Welcome to the 361st issue of the PC Improvement News. PCIN consists mainly
of news and tips. There is something for everyone, and if this is your first
issue, I'm sure there will be something for you. If you give me two or three
issues, I know that you will come back for more!
I've mentioned before Freecycle.
It's a community-based mailing list where you can ask or offer items for free.
You are recycling for free (hence the name). In my region there are several
different lists. I subscribe to all of them, and get a couple dozen message
every day. So far I've been able to give something away that someone was looking
for. I've also received a set of sheer curtains, as well as a lot of garden
plants. I think the whole thing is just a great idea. Instead of throwing things
out, give them away. Instead of buying something unnecessarily, ask if anyone
has it. Remember, one person's trash is another person's treasure!
On Friday I received an APC Biometric Mouse. It looks very cool and I will
be testing it over the next week or so and will then post a review.
Students looking for free and cheap - not to mention legal - software have
a new option on campus.
In June, the Board of Regents approved a three-year, $2.7 million software
contract. As a result, students taking at least one credit can buy licenses
for commonly used Microsoft products, in some cases for less than the price
of a meal at a fast-food restaurant. The deal is good for students at any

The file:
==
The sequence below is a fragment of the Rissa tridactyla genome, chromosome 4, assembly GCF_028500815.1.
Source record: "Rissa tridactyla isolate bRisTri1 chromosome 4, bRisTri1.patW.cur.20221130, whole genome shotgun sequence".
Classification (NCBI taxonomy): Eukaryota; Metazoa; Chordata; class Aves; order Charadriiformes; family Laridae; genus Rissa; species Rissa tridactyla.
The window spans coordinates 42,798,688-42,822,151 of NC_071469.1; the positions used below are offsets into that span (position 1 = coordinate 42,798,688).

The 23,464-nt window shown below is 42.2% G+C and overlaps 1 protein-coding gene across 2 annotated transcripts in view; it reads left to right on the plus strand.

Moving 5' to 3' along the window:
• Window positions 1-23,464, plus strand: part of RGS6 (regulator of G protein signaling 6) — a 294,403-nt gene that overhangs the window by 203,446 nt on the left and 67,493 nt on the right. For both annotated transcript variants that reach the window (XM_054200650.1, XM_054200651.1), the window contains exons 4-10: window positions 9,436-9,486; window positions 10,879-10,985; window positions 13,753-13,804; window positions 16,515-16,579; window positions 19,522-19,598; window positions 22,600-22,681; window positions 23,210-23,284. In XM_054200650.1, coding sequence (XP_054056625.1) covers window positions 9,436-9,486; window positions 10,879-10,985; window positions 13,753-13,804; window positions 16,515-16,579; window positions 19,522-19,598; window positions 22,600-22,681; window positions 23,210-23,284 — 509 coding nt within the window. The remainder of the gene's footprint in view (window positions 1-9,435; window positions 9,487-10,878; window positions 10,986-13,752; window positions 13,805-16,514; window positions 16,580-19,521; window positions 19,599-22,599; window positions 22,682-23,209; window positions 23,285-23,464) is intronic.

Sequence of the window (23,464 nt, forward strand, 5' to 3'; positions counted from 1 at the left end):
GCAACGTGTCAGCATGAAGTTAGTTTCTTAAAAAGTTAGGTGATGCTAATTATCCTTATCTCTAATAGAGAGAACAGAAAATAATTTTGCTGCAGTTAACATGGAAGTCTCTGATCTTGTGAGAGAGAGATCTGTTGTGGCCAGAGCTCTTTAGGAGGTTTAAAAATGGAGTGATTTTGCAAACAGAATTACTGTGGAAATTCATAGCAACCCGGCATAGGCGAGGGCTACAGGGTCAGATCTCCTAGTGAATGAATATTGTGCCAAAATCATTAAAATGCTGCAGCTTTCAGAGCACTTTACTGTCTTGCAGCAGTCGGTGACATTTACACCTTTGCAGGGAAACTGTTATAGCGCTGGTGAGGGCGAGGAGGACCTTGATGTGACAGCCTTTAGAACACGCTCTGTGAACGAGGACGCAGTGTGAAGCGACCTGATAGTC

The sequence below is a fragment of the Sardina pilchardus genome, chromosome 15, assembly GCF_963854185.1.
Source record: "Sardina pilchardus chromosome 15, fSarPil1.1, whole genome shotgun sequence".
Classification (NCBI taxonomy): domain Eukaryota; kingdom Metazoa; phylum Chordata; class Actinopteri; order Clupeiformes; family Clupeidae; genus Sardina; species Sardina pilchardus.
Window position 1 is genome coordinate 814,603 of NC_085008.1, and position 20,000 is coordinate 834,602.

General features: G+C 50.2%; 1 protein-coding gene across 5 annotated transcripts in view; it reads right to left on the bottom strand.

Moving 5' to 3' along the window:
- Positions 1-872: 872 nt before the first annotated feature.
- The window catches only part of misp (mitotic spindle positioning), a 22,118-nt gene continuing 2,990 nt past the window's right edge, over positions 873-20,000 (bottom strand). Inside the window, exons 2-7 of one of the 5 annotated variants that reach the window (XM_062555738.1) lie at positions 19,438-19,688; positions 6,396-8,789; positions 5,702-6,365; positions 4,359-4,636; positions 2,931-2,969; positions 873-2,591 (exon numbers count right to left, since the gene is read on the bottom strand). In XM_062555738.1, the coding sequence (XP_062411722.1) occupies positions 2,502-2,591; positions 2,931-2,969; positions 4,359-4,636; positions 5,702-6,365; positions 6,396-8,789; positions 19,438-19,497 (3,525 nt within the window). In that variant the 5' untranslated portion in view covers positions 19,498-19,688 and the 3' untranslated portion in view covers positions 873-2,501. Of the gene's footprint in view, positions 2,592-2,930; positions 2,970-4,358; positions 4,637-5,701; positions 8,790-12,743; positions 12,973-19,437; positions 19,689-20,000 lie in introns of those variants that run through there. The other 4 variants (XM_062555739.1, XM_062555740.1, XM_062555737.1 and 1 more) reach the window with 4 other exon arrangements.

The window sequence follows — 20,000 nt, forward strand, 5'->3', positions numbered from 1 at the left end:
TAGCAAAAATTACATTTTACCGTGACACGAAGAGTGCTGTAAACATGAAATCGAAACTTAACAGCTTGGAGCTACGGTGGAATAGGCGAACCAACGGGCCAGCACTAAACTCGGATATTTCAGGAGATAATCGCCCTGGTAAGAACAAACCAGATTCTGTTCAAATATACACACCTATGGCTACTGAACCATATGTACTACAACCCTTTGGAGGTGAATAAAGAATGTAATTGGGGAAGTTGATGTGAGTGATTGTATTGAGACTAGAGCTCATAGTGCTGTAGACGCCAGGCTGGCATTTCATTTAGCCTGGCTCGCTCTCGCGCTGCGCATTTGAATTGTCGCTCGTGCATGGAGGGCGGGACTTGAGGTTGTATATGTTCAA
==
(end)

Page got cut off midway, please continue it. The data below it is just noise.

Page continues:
of the University's campuses.
Windows users at the University can buy a Windows XP Professional upgrade
CD for $3.60 plus tax.
Steven Sasson knew right away in December 1975 that his 8-pound, toaster-size
contraption, which captured a black-and-white image on a digital cassette
tape at a resolution of .01 megapixels, "was a little bit revolutionary."
When anyone asked, the Eastman Kodak Co. engineer ventured that it would
become a commercial reality in 15 to 20 years.
It would be a quarter century, though, before Kodak began to capitalize on
Sasson's breakthrough: the first digital camera.
Is "frags per round" going to be the batting average of the 21st
Professional computer gamers certainly hope so.
Players of Counter Strike, a popular title in competition at the U.S. finals
of the World Cyber Games last week, count their prowess in how many enemies
they can shoot to pieces, or "fragment," in a frantic two-minute
round of virtual gunplay.
Time and demographics, boosters say, argue for videogame tourneys becoming
the next big spectator sport in the United States, where more than 108 million
Americans now play computer games, according to the Yankee Group.
For many Americans, the family room is where more living happens than the
living room. Increasingly it's also the media room, the place where family
and friends gather to watch movies and sports events on big screens or the
kids hang out for video games. And perhaps most uniquely, it's also where
the family watches its own media - family videos or photos that once sat
on a shelf or in an album, but which can now be far more accessible for spontaneous
I have been asked several times what equipment I use, and what to look for in
a digital camera. We'll start with the easy one, my equipment.
My digital equipment consists of a Canon
EOS 10D which is a 6.3 MP digital SLR with
a APS-C sized
sensor. My lenses are a Canon
28-80 EF III USM, Canon
75-300 EF III USM, and a Sigma 180mm macro lens. I also have other various
equipment that I use with the camera. The two Canon lenses are from my previous
film camera, though they work fine with the digital. The Sigma lens
is primarily used for close up work. I also have a 2.1 MP Fuji point and
shoot digital camera that I use occasionally when I don't want to carry around
my larger camera and know I won't be printing larger than 4" x 6".
Now the harder part of today's tip, what to look for in a camera. There are
several factors involved in buying a camera, features, prices, resolution.
Today I will discuss resolution.
There is a very big push these days for cameras with higher resolution (more